Historically, new EC launches sold relatively well with the exception of a few projects which were caught by cyclical market downturns. The early batch of ECs that were launched in 1996 to 1999 were mostly very well received. The median duration for each EC project to sell 80 per cent of its stock was only a short span of 3.7 months (Chart 1). Market sentiments were at a high then after a run-up in property prices between 1992 and 1995, and ECs presented an affordable opportunity for many to jump onto the private property bandwagon. However, a few EC projects that were launched between 1998 and 1999 were caught in the aftermath of the 1997 Asian financial crisis and their pace of sales moderated sharply.

    The subsequent batches of EC launches experienced a slower pace of sales, as seen by the increase in median duration (Chart 2). ECs were back in vogue from 2010 to 2013, and 24 projects were launched during this period. The suspension of the Design, Build and Sell Scheme (DBSS) in 2011 and rising private home prices drove demand towards the EC market and the pace of sales fell to 9.3 months. With increased demand, EC prices started to rise and the government intervened to cool the market. A 30 per cent mortgage servicing ratio (MSR) and a resale levy were implemented in late 2013.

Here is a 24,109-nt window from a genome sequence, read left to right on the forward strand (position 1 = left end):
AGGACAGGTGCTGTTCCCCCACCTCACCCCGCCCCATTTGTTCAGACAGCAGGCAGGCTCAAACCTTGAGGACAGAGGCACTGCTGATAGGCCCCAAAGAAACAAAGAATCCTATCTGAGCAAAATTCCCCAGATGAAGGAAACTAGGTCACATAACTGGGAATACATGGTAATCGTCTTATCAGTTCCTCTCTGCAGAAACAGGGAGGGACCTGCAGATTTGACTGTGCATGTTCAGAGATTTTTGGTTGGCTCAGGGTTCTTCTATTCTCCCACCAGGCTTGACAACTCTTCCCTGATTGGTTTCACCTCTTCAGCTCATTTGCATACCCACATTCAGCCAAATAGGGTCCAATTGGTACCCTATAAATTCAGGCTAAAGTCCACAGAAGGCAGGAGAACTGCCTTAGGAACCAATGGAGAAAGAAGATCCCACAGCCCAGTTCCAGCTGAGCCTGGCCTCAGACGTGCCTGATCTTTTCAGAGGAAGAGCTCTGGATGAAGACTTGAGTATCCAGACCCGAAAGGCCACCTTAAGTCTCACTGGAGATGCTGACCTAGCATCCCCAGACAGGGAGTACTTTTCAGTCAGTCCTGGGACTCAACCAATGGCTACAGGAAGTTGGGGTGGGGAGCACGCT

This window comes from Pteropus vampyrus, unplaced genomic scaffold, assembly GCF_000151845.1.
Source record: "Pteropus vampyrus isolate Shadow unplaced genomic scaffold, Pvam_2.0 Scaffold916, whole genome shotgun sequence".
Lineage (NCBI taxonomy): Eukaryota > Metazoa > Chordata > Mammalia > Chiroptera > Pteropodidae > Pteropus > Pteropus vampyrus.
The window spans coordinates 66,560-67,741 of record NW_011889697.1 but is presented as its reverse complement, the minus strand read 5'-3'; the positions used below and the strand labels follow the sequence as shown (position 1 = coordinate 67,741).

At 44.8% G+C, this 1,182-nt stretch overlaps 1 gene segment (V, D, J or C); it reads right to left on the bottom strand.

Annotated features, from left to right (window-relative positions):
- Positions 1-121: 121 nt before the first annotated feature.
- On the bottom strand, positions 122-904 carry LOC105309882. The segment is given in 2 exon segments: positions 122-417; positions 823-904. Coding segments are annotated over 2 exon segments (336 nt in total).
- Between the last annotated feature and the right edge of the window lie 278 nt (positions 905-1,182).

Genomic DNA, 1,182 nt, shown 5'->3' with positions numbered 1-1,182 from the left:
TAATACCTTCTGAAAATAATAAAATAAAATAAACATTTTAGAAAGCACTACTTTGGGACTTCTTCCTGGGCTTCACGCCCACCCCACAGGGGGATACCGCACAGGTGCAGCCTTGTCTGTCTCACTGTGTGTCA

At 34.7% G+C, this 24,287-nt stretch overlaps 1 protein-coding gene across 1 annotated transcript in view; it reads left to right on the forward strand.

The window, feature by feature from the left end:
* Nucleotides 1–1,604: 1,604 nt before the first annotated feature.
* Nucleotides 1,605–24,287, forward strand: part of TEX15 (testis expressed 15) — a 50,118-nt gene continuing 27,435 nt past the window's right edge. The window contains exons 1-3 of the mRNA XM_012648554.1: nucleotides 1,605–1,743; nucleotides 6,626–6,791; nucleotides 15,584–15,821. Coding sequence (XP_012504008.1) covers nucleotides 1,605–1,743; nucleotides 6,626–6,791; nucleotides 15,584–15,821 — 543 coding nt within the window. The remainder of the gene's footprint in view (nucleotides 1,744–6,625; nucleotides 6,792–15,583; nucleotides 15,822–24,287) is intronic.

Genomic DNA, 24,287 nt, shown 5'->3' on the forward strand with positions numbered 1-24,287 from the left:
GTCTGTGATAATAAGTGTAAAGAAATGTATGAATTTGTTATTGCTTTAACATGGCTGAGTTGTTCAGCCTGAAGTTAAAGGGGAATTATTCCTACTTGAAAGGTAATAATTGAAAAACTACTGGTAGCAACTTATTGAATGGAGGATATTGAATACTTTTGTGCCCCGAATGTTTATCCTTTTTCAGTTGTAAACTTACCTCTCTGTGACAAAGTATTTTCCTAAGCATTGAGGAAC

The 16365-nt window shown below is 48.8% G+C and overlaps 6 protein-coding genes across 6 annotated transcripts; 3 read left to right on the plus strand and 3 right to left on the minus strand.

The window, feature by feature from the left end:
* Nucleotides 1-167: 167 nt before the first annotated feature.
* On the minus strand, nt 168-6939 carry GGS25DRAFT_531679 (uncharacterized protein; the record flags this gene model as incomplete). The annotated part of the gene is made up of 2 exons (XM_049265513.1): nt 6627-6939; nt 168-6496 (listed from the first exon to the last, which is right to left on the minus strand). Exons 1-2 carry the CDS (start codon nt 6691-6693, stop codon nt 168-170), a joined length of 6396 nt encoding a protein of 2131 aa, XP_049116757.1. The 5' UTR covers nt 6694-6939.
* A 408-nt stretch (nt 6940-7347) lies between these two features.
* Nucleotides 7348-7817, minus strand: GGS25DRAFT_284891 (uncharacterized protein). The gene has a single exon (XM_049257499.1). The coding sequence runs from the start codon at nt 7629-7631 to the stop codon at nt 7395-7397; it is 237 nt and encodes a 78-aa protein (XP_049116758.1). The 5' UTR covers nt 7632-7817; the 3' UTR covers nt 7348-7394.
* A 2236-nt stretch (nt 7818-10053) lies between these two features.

Are ECs sure-win investments?

    To date, a total of 63 EC projects have been launched. Of these, 23 have already completed their five-year MOP and are available on the resale market. We analysed their launch prices and subsequent resale prices five and 10 years after their respective completions, and matched their caveats to derive the average profits and losses of transactions (Chart 3). The analysis focused solely on S$ per square foot prices and does not take into account grants, stamp duties and other miscellaneous fees.

    The results show that not all ECs were profitable after their five-year MOP. Despite the inherent price gap between ECs and private condos, buyers who picked up ECs near or at the peak of the market made losses after the five-year MOP. This applies to the first batch of ECs that were launched from 1996 to 1999. After a series of tumultuous events such as the 1997 Asian financial crisis, the 2001 tech bubble burst and the 2003 Sars outbreak, the Urban Redevelopment Authority’s overall private home price index during 2004-2005 was still about 35-38 per cent below the Q2 1996 peak.

    The next batch of ECs projects, launched between 2001 and 2005 during a period of stagnating private home prices, fared much better. Their owners benefited from the subsequent upturn in property prices in 2006 and reaped significant profits when they sold their units five years after their MOP.

    In the longer run – 10 years after completion – all of the ECs were profitable. One should bear in mind that EC resale prices closely correlate with overall private home prices and the EC-private condo price gap does not guarantee a sure-win investment for ECs.